Variable capacity compressors 112′, such as that disclosed in U.S. Pat. Nos. 4,563,324; 6,120,255; 6,213,731; and 6,821,092, each of which is expressly incorporated herein by reference, allow efficient and accurate matching of compressor output to required circuit capacity. Variable capacity compressors modulate compressor capacity by one or more stepped amounts or infinitely to more efficiently match capacity to load by allowing the compressor to operate at full capacity and one or more reduced capacity modes. Variable capacity compressors include variable speed compressors and compressors having capacity modulation, such as by venting the compression chamber and/or blocking suction.
The controller 132 uses a pressure measurement from a transducer 150 on the suction side of the compressor 112 to compare to a user defined set point. Through a PID comparison of the pressure measurement and the set point, the controller 132 selects compressor staging. The PID output is a capacity percentage needed to achieve the set point.
In order to determine staging based on the percentage capacity required, the controller 132 may employ a capacity control algorithm or a data look-up table. The data look-up table includes, for any given capacity, all possible combinations of compressor staging. Based on a user-selected preference, the controller 132 under either scenario selects a staging for the capacity needed, or moves a predetermined capacity towards the capacity requested so as to minimize cycling of the compressors.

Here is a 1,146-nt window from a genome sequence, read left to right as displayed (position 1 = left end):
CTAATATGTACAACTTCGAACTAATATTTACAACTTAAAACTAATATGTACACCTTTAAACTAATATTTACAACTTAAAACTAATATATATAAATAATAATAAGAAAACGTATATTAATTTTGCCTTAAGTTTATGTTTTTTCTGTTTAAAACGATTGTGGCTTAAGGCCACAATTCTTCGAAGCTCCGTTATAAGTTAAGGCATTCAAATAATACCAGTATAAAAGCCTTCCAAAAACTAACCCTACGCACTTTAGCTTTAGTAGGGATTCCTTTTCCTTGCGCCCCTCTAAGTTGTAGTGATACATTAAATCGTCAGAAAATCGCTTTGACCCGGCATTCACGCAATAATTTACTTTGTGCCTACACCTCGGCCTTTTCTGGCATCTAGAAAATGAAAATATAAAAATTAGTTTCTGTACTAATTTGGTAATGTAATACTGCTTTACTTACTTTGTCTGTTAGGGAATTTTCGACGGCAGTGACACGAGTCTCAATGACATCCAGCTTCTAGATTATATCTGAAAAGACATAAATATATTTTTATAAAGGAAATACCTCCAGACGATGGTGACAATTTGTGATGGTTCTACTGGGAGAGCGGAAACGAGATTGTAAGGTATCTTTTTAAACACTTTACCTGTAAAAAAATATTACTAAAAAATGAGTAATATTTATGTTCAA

Once the new compressor capacity is selected there are many compressor combinations for satisfying requested capacity. In order to select a capacity, a controller uses the following criteria: (1) minimizing cycling among the compressors; (2) equalizing run time among the compressors; and (3) matching compressor on and off time. The user may select whether equalizing run time or matching on and off time is used in selecting a compressor combination for staging a particular capacity. At a minimum, compressor staging for a given capacity is decided based on minimizing compressor cycling.
Where a variable capacity compressor 112′ is included in the suction group, varying the capacity of that compressor 112′ may be by default the first option for achieving a given capacity. There are limits, however, because it is not desirable to ramp up the capacity of the compressor too quickly. Thus, within a given time frame, the capacity of variable capacity compressor 112′ may only change by a user-defined amount. Thus, once this maximum is reached, the controller 132 may use the capacity control algorithm or data look-up table to complete staging for that given capacity. Also, the capacity of variable capacity compressor 112′ may be limited to within a range where that compressor operates most efficiently. For example, limiting the capacity of the variable capacity compressor 112′ to between fifty and eighty-five percent of its maximum speed may be desirable. Thus, the controller 132 operates the variable capacity compressor 112′ within this range and uses the capacity control algorithm or data look-up table to complete compressor staging for the necessary capacity. In this scenario, the variable capacity compressor 112′ cycles within its range to meet small capacity changes.